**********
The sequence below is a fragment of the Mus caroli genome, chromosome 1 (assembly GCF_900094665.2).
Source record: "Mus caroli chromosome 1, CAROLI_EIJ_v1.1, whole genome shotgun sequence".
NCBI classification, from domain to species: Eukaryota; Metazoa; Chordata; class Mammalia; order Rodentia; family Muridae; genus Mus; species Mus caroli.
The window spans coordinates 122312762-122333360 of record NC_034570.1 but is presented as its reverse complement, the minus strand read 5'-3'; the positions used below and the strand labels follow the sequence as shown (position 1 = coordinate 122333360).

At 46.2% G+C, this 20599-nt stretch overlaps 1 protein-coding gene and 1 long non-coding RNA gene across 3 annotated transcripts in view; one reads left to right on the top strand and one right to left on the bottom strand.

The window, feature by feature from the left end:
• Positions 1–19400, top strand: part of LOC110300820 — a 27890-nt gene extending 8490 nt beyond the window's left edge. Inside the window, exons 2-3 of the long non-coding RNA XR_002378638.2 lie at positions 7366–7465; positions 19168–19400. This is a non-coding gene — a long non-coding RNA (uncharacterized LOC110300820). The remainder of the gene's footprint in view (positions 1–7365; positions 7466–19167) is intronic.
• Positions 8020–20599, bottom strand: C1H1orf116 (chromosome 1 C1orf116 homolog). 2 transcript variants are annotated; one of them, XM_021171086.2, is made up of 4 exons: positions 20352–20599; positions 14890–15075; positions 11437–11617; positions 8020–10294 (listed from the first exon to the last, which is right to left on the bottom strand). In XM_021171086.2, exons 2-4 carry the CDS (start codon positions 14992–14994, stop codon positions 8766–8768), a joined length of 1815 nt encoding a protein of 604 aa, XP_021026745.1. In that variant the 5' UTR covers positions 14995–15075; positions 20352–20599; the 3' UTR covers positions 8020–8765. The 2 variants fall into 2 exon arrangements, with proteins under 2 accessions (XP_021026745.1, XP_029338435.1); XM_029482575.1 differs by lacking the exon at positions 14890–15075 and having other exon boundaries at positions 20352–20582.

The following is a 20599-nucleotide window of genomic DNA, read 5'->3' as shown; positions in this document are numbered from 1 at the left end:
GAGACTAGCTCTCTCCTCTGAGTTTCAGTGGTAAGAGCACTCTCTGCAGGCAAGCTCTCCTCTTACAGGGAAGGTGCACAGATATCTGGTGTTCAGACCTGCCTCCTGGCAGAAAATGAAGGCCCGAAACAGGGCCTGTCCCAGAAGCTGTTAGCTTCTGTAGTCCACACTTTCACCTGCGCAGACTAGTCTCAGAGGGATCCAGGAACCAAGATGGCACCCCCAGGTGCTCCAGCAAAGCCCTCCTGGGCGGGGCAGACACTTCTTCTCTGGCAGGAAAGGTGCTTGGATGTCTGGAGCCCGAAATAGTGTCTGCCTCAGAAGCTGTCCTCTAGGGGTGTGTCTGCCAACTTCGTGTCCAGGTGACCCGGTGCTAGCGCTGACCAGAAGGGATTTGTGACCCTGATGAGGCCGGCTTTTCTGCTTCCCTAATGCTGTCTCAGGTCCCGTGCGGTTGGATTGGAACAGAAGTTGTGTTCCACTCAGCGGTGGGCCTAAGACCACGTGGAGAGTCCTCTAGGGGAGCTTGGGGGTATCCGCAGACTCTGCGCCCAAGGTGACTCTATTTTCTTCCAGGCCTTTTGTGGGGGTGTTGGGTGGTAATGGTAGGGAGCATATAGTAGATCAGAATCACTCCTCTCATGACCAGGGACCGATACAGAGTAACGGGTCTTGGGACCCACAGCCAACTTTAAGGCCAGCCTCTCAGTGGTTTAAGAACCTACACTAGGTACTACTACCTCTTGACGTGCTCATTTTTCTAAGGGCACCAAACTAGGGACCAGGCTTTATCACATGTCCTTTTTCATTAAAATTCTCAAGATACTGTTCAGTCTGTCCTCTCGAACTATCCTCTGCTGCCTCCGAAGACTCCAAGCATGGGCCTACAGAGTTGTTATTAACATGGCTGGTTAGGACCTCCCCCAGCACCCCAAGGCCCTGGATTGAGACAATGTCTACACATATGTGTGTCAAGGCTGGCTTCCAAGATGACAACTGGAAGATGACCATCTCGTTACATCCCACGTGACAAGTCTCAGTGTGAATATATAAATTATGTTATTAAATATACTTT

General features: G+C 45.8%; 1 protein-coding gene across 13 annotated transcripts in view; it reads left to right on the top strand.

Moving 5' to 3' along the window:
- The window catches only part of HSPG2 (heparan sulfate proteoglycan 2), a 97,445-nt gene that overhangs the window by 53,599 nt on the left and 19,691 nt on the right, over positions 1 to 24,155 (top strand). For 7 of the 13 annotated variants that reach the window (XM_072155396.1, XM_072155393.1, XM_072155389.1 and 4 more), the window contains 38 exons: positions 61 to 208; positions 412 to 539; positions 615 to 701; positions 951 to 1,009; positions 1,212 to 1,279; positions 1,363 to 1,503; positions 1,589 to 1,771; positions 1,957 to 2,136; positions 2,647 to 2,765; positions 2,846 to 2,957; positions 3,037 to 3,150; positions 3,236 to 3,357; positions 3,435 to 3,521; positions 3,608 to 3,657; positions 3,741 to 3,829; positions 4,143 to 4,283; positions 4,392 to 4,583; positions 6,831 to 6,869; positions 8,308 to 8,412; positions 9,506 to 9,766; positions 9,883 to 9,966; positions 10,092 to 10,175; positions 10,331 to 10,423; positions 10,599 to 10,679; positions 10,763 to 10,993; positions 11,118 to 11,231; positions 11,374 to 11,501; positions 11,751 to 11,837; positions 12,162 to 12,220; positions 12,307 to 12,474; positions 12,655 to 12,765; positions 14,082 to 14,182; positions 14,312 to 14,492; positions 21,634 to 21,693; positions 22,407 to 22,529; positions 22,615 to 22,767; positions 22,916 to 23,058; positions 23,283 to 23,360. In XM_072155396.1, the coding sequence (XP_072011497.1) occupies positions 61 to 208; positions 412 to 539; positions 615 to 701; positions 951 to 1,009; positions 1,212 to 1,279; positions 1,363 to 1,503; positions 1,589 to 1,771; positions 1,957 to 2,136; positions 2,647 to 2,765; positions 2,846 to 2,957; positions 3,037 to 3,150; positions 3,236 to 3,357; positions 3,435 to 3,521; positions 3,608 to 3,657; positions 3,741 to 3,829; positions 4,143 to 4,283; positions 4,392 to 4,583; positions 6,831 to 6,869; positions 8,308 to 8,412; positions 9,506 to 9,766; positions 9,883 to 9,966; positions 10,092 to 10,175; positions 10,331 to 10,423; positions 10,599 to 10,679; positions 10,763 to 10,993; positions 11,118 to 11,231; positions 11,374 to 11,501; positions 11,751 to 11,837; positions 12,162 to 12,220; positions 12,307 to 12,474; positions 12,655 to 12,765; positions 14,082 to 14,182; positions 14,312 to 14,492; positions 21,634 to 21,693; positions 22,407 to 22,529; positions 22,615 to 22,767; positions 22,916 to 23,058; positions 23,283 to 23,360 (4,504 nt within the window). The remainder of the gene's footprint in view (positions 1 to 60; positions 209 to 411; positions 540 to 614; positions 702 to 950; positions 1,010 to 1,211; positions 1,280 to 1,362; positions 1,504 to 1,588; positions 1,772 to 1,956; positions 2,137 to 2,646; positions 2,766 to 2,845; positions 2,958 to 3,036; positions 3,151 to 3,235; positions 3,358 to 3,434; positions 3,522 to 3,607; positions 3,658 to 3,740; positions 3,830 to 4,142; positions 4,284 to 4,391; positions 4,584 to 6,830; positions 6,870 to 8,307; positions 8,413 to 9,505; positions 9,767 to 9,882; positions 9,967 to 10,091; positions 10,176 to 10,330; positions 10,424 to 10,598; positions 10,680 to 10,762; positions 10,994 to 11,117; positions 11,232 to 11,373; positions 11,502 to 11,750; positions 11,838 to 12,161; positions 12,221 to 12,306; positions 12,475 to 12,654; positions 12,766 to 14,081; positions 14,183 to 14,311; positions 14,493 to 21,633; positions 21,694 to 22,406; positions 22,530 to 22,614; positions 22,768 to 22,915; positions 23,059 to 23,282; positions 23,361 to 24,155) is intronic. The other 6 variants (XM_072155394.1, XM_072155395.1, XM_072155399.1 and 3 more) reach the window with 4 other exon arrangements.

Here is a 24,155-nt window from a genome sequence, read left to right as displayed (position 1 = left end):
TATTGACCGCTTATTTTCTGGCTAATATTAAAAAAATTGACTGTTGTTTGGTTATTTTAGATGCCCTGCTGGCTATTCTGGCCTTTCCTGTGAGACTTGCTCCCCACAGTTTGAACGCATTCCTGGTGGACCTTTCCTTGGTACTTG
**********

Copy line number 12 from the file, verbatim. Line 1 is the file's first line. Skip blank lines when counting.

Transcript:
Moving 5' to 3' along the window: